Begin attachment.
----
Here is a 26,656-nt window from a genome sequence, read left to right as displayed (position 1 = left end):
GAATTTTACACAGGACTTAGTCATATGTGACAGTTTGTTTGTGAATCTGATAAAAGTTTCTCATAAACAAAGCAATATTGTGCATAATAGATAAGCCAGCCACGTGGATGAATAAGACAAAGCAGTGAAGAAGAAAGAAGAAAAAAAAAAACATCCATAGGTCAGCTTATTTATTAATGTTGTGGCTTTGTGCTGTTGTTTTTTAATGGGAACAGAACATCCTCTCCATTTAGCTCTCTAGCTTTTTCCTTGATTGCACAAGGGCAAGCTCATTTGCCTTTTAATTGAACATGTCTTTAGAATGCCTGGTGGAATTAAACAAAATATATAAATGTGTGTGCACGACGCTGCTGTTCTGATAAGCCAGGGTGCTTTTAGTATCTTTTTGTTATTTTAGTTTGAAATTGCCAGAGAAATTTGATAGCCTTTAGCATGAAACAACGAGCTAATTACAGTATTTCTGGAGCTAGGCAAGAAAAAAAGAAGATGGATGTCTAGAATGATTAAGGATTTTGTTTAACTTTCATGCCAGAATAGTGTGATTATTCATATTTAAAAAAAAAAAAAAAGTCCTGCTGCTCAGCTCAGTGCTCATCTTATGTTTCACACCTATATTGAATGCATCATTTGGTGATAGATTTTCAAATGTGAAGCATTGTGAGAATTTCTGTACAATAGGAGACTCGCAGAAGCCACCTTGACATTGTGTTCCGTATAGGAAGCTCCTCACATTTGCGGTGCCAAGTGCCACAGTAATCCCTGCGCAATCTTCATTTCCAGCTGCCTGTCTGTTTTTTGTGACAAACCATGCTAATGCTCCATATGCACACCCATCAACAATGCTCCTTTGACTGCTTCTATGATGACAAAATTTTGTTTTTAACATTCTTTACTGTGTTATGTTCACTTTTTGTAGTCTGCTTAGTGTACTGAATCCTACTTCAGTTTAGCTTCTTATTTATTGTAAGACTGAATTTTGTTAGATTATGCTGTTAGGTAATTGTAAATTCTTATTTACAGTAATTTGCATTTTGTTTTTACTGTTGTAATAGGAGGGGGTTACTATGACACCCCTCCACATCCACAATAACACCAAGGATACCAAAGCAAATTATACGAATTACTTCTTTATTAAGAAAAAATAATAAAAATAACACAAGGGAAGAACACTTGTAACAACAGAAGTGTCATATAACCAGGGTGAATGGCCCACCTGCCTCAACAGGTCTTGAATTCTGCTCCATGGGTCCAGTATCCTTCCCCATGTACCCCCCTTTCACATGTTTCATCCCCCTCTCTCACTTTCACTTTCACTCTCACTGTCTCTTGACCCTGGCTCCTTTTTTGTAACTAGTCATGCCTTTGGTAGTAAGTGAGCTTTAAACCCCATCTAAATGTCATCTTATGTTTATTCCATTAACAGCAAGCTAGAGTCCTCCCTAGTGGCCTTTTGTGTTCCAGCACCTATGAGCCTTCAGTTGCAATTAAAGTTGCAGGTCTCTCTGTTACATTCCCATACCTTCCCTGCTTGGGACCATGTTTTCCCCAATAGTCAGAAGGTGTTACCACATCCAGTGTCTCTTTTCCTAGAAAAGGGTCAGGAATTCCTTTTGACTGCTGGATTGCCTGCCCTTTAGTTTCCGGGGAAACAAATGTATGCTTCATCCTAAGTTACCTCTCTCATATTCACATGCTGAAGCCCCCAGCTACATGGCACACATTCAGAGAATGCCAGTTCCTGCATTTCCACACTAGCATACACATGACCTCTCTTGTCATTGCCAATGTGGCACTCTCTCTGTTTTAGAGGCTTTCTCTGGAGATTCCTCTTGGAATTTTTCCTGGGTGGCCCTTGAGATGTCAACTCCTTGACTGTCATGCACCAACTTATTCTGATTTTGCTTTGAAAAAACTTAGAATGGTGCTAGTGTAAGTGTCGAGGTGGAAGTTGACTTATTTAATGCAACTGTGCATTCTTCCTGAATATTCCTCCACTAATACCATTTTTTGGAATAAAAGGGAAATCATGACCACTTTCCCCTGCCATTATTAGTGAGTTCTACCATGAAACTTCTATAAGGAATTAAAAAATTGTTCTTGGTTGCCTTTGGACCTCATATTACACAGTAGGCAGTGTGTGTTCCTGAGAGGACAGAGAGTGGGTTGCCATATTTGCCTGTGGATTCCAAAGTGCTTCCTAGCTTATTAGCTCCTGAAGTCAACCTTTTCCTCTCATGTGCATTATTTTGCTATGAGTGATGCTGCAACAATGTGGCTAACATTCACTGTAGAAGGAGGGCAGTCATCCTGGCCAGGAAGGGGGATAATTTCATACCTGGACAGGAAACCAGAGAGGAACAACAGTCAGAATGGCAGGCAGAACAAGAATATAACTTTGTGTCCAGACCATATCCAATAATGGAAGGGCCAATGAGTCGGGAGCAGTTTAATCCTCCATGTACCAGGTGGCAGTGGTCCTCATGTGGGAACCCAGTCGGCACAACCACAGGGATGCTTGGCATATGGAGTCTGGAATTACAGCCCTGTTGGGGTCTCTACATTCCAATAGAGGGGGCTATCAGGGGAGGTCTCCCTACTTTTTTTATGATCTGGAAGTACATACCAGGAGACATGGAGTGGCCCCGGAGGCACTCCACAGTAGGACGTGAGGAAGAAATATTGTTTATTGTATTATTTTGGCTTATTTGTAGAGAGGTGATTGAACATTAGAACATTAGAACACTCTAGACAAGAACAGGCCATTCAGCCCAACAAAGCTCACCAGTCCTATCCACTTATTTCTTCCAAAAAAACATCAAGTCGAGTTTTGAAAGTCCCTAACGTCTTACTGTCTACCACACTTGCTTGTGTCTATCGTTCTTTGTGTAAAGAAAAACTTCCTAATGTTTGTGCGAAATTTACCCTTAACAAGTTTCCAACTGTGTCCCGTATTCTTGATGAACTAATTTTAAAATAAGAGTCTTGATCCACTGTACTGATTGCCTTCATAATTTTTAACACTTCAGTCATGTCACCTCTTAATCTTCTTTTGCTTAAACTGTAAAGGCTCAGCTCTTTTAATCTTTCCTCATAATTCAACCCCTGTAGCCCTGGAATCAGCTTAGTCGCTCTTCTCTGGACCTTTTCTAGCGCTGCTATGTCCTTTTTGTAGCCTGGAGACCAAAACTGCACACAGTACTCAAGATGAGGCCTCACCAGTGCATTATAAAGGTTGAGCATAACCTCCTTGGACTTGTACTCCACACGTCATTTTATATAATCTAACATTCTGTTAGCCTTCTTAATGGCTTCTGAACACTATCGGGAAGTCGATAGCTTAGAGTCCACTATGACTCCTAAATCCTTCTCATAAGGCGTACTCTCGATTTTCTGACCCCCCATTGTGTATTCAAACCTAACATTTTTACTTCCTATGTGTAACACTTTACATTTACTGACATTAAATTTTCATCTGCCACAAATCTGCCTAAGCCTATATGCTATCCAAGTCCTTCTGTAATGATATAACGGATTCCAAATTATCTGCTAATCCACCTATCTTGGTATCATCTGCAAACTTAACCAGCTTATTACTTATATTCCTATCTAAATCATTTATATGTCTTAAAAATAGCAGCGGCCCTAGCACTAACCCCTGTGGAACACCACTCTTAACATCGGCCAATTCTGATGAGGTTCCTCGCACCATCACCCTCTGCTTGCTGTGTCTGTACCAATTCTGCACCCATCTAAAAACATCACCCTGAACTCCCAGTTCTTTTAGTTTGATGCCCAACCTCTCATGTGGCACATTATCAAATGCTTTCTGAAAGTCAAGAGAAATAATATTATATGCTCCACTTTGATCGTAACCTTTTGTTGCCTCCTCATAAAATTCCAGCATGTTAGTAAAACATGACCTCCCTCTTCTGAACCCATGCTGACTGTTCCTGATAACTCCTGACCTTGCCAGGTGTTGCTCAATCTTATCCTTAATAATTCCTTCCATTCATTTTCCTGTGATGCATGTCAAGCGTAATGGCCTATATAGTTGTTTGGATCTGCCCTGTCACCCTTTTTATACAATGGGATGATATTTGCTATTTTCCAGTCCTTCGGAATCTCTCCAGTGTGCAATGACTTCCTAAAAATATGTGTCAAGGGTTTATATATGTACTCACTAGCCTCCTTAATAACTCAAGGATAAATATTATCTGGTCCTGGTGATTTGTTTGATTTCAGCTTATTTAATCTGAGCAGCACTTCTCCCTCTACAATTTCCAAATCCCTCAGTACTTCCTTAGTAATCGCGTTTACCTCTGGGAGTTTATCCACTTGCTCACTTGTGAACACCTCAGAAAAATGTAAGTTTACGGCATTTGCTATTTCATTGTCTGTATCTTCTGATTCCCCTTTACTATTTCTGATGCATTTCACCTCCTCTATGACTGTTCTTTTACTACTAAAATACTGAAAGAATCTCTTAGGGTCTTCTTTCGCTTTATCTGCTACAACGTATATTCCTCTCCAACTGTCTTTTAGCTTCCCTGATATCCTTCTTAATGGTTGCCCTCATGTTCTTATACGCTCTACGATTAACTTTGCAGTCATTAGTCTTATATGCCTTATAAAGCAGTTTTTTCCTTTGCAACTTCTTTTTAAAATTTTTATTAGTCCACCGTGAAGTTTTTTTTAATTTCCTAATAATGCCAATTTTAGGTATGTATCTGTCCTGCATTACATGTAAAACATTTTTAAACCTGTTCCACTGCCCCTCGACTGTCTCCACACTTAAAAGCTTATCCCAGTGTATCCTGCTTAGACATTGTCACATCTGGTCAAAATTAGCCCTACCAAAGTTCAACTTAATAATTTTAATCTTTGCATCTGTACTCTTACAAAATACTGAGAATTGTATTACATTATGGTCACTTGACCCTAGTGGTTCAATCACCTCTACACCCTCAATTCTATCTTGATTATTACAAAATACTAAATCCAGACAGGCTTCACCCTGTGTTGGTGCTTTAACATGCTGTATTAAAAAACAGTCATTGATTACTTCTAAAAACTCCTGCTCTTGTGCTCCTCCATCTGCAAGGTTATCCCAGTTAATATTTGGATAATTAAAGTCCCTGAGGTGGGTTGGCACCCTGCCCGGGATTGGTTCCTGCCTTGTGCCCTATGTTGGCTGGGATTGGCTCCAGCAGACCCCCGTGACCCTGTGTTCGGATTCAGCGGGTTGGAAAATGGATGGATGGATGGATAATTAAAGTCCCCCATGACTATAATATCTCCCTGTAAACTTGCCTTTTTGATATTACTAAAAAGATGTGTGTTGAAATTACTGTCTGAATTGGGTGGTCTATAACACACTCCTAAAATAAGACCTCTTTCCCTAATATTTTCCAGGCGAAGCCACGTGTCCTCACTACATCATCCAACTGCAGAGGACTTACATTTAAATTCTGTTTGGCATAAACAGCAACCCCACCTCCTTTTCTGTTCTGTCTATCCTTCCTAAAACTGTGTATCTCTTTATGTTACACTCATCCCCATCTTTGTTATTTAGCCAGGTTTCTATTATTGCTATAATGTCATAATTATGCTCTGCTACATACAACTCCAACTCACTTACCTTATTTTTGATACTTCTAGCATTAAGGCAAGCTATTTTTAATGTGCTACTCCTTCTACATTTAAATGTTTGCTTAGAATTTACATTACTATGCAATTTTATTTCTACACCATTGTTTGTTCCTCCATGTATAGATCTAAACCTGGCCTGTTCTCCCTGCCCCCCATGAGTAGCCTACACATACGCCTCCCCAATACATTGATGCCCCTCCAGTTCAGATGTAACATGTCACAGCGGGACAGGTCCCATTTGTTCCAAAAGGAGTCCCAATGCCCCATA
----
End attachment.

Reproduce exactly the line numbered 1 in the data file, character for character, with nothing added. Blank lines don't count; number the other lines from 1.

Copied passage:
Here is a 26,656-nt window from a genome sequence, read left to right as displayed (position 1 = left end):